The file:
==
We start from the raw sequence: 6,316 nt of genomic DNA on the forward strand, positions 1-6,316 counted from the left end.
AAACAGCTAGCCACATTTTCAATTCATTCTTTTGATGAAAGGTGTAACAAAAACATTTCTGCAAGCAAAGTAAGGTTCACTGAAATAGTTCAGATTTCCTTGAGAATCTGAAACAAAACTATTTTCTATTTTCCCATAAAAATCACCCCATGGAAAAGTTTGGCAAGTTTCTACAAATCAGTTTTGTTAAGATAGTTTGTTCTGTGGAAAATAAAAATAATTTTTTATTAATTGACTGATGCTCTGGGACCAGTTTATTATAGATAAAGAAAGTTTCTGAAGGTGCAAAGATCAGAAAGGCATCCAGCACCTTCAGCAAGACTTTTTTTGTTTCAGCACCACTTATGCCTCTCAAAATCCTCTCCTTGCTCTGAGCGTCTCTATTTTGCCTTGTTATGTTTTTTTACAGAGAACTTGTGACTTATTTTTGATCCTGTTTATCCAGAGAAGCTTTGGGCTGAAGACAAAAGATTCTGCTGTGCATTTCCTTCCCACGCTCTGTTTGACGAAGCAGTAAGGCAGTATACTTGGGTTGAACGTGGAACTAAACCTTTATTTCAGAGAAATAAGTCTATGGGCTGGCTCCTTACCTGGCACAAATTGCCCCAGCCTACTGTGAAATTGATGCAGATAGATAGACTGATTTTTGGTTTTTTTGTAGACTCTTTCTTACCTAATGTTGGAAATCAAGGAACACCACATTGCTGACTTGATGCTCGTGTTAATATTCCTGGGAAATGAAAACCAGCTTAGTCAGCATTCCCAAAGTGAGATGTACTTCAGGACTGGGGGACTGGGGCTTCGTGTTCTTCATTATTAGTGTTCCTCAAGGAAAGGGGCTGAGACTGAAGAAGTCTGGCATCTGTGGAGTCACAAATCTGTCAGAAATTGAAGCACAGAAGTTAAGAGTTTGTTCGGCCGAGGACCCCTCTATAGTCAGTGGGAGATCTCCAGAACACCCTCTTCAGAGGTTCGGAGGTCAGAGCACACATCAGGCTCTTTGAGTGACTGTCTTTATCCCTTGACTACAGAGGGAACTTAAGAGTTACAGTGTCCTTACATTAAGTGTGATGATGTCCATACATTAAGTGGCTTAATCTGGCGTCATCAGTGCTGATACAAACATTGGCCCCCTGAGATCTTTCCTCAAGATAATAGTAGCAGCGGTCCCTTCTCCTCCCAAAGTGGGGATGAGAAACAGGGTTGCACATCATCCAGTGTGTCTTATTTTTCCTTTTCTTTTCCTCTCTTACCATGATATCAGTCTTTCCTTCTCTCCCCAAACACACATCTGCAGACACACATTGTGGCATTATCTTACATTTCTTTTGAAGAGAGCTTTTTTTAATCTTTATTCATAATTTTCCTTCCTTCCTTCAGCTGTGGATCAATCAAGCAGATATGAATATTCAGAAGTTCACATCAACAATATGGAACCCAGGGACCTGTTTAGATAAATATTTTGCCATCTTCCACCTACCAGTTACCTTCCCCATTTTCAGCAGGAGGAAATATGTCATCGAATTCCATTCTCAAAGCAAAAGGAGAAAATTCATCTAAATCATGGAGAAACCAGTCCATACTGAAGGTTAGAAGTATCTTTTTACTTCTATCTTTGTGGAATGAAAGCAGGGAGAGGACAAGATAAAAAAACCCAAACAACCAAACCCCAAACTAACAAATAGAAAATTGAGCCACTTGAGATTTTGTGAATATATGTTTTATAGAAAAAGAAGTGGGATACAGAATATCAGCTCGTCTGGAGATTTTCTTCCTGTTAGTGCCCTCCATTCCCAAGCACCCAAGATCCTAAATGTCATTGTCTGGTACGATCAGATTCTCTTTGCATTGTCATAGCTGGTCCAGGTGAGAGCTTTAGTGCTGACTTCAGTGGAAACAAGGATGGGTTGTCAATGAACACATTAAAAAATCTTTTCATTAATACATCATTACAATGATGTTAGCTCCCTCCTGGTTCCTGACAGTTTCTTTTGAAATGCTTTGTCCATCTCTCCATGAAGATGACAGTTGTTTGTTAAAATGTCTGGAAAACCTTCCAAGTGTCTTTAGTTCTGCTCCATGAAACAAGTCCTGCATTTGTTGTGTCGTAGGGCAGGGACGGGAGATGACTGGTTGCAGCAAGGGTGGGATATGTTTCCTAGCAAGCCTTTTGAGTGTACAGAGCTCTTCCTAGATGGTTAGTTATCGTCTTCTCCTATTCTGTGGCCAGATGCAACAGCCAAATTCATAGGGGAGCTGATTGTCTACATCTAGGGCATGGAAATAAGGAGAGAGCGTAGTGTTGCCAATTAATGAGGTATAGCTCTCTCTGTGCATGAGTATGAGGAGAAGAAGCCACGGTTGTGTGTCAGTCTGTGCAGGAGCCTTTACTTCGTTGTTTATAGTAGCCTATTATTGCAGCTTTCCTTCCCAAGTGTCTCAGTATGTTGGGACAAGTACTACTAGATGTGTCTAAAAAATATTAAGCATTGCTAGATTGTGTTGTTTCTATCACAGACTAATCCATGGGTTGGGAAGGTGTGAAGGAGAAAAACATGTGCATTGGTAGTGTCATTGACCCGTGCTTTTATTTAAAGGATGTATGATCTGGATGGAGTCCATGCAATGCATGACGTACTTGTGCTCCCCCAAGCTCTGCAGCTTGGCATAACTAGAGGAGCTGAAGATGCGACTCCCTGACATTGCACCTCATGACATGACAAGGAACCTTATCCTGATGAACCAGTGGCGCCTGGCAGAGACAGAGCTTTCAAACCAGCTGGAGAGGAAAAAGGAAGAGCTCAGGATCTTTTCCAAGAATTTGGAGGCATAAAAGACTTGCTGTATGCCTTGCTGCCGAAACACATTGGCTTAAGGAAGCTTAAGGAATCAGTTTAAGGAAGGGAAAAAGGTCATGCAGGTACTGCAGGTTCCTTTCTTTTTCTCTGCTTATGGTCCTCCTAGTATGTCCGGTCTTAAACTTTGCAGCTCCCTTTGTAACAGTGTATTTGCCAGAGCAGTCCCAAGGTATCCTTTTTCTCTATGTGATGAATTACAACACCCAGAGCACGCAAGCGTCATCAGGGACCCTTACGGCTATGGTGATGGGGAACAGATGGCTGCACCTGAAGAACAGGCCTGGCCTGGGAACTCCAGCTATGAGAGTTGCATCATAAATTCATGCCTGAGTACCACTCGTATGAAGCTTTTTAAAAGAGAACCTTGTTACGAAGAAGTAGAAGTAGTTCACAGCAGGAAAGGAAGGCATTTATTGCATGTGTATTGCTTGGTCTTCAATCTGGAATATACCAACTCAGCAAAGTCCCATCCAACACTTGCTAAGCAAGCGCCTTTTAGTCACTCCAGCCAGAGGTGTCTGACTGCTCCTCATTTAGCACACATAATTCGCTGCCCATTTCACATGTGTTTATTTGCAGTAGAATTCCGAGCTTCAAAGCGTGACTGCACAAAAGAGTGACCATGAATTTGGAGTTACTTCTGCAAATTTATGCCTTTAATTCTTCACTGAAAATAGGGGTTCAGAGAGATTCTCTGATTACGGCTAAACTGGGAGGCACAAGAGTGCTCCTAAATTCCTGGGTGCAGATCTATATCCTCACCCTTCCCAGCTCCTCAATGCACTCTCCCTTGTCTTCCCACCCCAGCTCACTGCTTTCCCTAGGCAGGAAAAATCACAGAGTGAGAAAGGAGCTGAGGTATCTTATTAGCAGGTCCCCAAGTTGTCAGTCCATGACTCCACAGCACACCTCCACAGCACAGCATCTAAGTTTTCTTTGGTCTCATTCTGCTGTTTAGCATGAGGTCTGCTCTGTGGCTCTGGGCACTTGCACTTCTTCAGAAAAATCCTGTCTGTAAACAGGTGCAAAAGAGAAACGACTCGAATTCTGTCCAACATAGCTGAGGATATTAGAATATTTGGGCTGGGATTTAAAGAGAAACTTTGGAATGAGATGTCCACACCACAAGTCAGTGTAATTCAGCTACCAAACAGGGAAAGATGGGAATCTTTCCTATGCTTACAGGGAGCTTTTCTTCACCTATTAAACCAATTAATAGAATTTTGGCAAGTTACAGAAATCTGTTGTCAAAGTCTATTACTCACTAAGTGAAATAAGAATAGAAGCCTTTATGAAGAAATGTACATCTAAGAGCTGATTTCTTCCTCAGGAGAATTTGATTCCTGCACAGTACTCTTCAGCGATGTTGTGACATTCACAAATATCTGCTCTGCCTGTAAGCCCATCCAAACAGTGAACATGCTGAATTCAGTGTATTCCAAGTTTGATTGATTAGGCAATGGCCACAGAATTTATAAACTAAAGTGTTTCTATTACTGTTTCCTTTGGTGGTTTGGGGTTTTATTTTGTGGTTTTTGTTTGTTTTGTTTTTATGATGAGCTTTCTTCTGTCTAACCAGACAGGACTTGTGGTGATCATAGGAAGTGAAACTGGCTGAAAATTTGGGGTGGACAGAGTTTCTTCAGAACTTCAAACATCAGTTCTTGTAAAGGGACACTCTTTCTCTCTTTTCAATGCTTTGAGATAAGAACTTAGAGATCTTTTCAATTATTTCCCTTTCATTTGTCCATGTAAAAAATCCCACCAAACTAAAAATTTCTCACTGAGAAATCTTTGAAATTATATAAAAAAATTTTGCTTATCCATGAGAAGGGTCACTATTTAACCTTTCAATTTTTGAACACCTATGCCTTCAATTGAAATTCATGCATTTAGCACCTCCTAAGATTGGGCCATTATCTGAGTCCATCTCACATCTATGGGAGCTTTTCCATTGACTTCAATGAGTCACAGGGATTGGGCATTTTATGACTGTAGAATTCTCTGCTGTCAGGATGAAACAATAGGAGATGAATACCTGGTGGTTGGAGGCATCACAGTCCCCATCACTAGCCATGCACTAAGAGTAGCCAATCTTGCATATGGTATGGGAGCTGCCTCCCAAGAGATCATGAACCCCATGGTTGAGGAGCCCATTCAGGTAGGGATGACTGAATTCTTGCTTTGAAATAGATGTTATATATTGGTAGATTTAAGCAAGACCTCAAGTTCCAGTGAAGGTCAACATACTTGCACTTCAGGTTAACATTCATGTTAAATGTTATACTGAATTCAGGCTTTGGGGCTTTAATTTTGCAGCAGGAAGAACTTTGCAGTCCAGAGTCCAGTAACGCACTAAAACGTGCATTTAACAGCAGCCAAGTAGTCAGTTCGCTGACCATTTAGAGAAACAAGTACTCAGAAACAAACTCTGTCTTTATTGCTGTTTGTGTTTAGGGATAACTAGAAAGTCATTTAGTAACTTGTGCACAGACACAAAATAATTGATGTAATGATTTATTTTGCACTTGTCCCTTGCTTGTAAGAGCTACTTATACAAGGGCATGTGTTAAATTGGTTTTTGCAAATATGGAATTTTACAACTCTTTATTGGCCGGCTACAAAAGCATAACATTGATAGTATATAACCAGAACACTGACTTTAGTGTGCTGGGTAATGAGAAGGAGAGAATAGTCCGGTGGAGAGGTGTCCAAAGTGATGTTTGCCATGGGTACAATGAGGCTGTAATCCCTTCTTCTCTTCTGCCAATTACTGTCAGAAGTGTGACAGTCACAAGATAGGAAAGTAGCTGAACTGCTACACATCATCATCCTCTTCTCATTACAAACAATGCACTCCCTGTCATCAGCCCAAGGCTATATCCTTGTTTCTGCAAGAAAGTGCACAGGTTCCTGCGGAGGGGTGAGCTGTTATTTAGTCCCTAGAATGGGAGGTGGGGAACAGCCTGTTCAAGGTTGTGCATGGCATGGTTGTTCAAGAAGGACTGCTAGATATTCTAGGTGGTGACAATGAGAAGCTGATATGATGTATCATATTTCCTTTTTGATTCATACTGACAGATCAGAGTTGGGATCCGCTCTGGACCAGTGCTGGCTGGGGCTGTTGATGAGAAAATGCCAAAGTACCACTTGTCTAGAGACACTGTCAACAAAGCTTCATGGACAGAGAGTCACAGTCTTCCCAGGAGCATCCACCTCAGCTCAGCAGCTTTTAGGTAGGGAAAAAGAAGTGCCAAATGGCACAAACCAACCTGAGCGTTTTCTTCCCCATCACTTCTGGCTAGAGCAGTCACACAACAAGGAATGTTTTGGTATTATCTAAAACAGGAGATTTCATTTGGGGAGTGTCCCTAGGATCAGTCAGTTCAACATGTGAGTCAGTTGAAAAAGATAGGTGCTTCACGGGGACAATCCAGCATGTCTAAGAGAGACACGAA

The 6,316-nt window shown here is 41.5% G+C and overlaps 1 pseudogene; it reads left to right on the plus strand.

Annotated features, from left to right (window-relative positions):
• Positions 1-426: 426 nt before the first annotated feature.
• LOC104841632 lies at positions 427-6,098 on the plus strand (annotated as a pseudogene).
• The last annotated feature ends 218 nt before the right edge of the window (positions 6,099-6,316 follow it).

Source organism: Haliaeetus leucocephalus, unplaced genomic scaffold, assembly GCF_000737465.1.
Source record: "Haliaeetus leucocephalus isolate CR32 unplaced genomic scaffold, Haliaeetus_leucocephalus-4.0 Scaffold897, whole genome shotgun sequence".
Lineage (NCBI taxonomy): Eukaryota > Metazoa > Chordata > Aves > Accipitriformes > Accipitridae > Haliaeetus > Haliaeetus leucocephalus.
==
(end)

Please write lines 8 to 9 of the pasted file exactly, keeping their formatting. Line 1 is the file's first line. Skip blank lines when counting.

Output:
Source organism: Haliaeetus leucocephalus, unplaced genomic scaffold, assembly GCF_000737465.1.
Source record: "Haliaeetus leucocephalus isolate CR32 unplaced genomic scaffold, Haliaeetus_leucocephalus-4.0 Scaffold897, whole genome shotgun sequence".